Thursday, May 3, 2012

Programming the Ideal Gas

You've heard about it before. Many times. It's a model system used a lot in chemistry. The Ideal Gas law: A system where the particles can be treated as non-interacting. How do you program such a system? What do you need to describe it? Given 1) the basic introduction covered by Prof. Jan Jensen in another lecture, and 2) the following assignment (notice it is part 2), here is what the students are supposed to do once this exercise is complete:

  1. Take a box with dimensions $(-1<x<1$ and $-1<y<1)$.
  2. Make npart particles placed randomly in the right side of a box ($0<x<1$) but evenly from the top through the bottom
  3. Give the npart particles random velocities in both directions and make it so they can move in both the positive and negative direction.
  4. Move the particles around via the equation: $X_i^{n+1} = X_i^{n}+dt*dX_i^{n}$
  5. Keep them inside the box at all times.
  6. Plot the result.
The students start out with 1, 2 and 6 presented to them, both for inspiration and because they contain some subtle hints. The code is

One of the tricky parts is knowing "what is the i'th particle" because we need this information to update the system according to the equation above in point 4. Once you realize that you can access this information in the X, Y, dX and dY arrays as X[i] under a loop, then there is really no problem with that point either, for instance, to update all particles according to the equation in 4 in one go, we could write

Assigning a loop to iterate over the particles is not really troublesome, but understanding why is hard - even to explain it to yourself. A simple for-loop might not be the smartest thing to do, but I think it is the easiest one to go about and more importantly I often feel that many things can get lost in the whole numpy magic, especially for newcomers.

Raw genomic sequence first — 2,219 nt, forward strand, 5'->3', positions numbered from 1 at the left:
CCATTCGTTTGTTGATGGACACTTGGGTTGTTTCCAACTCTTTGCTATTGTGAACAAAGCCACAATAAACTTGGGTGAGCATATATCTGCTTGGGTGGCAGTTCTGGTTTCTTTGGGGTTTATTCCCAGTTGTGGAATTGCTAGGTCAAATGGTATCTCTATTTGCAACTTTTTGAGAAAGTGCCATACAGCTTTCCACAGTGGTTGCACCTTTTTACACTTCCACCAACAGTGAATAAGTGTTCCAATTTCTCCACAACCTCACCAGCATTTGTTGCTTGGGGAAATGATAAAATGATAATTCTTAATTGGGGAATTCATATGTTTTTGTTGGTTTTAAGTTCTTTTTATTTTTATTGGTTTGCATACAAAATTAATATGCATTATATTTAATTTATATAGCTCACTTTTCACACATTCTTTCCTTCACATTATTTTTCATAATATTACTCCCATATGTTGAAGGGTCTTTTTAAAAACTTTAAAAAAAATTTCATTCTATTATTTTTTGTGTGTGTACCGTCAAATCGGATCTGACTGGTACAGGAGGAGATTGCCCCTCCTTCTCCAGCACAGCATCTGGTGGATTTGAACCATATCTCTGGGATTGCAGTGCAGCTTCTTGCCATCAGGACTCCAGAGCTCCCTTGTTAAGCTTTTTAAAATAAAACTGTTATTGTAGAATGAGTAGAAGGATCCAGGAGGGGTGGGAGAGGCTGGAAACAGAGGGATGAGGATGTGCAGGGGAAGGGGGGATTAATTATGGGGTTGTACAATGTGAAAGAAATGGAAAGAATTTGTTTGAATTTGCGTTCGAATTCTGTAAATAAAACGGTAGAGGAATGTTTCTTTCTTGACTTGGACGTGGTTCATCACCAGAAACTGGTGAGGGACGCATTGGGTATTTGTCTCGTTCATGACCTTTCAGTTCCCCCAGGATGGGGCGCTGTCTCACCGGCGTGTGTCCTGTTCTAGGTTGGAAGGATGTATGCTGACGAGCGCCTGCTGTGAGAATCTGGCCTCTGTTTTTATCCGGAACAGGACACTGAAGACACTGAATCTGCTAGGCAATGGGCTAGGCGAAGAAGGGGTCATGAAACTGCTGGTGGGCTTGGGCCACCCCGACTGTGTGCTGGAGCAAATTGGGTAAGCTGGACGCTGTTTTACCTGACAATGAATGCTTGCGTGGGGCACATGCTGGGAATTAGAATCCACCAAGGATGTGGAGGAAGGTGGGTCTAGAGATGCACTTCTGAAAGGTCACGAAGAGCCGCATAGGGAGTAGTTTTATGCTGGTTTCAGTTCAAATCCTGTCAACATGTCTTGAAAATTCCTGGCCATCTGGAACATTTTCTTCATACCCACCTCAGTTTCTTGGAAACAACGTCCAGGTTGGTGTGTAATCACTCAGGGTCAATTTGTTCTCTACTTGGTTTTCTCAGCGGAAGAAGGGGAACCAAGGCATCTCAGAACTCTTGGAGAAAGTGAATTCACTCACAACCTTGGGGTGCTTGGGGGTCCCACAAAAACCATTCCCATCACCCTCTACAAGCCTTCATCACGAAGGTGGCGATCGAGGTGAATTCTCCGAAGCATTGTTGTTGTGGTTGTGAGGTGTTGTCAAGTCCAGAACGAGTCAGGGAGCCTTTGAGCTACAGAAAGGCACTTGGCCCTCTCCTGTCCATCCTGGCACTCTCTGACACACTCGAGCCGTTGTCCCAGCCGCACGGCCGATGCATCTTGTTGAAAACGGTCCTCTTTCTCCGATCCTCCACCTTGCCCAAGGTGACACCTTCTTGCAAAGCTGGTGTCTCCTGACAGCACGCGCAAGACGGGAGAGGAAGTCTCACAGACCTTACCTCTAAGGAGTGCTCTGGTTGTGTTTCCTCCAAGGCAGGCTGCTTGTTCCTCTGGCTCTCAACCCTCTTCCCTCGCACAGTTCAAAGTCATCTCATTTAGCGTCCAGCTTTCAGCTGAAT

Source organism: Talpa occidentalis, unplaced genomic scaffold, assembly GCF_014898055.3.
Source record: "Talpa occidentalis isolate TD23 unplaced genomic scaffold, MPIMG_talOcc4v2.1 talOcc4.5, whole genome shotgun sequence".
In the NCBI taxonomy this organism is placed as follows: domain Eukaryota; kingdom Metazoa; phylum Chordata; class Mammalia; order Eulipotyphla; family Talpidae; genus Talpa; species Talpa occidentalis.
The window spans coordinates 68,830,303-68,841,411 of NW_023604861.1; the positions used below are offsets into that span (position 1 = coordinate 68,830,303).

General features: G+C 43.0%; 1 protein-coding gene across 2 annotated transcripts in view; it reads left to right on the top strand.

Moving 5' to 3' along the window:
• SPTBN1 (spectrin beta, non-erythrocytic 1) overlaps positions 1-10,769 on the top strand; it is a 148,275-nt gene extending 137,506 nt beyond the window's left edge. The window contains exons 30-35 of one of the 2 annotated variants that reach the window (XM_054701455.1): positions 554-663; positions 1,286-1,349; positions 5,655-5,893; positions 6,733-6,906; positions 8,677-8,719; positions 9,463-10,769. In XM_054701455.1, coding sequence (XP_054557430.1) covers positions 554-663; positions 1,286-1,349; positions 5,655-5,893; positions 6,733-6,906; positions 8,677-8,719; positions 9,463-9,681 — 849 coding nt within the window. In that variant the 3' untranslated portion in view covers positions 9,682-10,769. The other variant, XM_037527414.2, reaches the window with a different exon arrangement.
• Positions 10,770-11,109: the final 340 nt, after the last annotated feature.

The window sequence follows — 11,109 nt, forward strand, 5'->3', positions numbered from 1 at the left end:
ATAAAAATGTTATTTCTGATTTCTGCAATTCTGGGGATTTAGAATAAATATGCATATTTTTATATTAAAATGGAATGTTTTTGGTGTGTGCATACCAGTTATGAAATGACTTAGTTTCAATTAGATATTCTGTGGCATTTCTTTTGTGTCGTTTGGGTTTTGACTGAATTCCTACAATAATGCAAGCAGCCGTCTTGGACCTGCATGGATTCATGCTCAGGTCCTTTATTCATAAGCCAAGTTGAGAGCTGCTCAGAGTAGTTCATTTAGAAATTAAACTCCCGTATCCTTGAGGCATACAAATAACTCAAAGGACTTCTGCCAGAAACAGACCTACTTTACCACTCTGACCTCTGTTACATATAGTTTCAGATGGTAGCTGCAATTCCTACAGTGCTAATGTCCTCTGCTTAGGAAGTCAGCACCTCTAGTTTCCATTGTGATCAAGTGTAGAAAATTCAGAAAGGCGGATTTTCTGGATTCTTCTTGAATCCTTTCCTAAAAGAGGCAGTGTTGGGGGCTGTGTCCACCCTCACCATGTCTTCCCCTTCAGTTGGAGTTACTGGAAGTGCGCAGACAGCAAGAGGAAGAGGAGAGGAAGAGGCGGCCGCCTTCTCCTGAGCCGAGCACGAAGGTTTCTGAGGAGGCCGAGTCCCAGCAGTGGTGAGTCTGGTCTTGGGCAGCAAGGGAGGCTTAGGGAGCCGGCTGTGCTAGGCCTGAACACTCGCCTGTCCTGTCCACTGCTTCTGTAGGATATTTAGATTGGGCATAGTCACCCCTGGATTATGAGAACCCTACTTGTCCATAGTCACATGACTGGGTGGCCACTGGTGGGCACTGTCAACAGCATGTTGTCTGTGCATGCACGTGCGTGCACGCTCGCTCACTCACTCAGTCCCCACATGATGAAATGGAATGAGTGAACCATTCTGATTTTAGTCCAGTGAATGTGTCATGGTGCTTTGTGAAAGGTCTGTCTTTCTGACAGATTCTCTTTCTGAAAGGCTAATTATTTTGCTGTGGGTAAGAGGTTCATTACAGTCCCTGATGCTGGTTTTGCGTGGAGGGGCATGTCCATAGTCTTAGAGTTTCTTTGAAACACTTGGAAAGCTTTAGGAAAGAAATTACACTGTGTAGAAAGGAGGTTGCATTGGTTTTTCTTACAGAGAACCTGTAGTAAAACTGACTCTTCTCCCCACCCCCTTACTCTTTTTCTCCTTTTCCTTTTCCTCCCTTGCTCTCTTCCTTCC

The next part is, that we should keep the particles inside the box at all times. The exercise has a little discussion about which version is the better, but in my opinion the particles should always be inside at all times. To keep them in, we ask whether a step (equation in point 4) in X and Y will result in the particle being outside the box and if that is the case, we reverse velocity that potentially brought the particle outside. We could use the following code to do that

Inserting the above two snippets of code, under a loop over the number of steps we want to take, we finally end up with the code that simulates non-interacting particles in a container.

Try and code it for yourself or use it in a course you teach. The students do find it interesting, both in the form of "what do I need to tell the computer to make it do stuff?" and "oh - the particles do move!".

Disclaimer: This code is part of a course I help teach at the University of Copenhagen - just imagine you never saw python before.